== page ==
Blog Post

Navigating the World of L&D Technologies and Data with Confidence

In this three-part blog series, I am taking a look at how to build confidence in using HR/people technology and data. This second blog in the series offers a focus on L&D.

Building confidence in L&D technologies and data

For many years, implementing learning technology mainly involved deploying Learning Management Systems (LMS) and using content authoring tools, to produce and serve up content and manage training delivery schedules. Today this has fundamentally changed as technology has advanced, user requirements have become more sophisticated and our access to knowledge has been revolutionised. The pandemic driven acceleration in the adoption and application of technology for learning has also caused some permanent shifts. L&D professionals are now faced with trying to make sense of a large number and wide variety of tools and technologies, in a cluttered, evolving $360 billion market.

Most HR and L&D professionals talk about people, human interaction, creativity and the opportunity to make a difference and support others as their reasons for doing and loving the job they do. Far fewer mention data and technology as their passions or key areas of expertise; for the majority, these represent the opposite of their comfort zone and areas of interest. So, it’s not surprising that many people find the L&D technology market confusing and frustrating. Some of the key areas of confusion in my experience are caused by:

  • The multiple terms used to describe the market – edTech, LearningTech, SkillsTech, HR Tech etc.
  • The varied descriptions of the technologies on offer – Learning management systems (LMS), learning experience platforms (LXP), applications, portals, record stores, libraries, marketplaces, suites, academies, tools etc.
  • The different underlying technologies that drive the functionality of these systems – SCORM, xAPI, VR, AR, ML, AI, XR, gamification, virtual classrooms etc.
  • The ever-shifting terms vendors use to promote the outcomes their systems can help achieve: improved management, experience, engagement, collaboration, retention, satisfaction, productivity, personalisation, skills, learning etc.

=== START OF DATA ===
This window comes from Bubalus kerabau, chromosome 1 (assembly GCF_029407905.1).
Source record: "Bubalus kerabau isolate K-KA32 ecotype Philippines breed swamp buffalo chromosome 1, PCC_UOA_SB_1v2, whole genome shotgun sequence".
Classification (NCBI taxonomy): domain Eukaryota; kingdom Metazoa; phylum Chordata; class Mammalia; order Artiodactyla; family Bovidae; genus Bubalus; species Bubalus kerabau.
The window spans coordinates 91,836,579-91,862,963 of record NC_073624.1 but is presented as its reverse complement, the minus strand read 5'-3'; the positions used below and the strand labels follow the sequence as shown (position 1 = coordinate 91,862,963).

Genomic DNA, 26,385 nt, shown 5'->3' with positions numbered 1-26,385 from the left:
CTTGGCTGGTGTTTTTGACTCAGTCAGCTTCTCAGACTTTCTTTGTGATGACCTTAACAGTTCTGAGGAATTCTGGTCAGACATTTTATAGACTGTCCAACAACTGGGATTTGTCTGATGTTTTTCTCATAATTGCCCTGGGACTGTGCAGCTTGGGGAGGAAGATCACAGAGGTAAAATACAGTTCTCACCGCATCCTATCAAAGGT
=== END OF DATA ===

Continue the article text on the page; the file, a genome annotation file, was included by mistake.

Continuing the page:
Just confusing language or real differences?

Some of this really is just the use of different language to describe the same thing. For example, whether you refer collectively to the technology you have as your EdTech or LearnTech really does not matter. In other cases, these terms do refer to different things and understanding the difference really does matter. For example, knowing if a piece of tech has the core functionality common to a Learning Management System (LMS) or a Learning Record Store (LRS), really matters.

You need to make some sense of the above before you can begin to try to answer some key questions. For example, is it better to seek an all-in-one learning tech solution or build a tech stack from best of breed tools?

Do your research!

If you are responsible for making or influencing decisions about which technologies to buy and/or how they are deployed in an organisation, developing your understanding and confidence is crucial. So, you do need to do your research; invest some time and energy into understanding the market, the technologies and what each of them does for learning and engagement. It really is not ok to leave it to your IT team or hope your choices will become clear if you fling an RFP out and see what comes back.

Options include:

  • Attending trade shows and conferences.
  • Reading/listening to case studies, white papers, market reviews, thought pieces etc.
  • Talking with vendors (current and potential) and their customers and ex-customers.
  • Signing up for webinars.
  • Engaging with your network to share experiences, ideas and challenges.
  • Conducting pilots and experiments.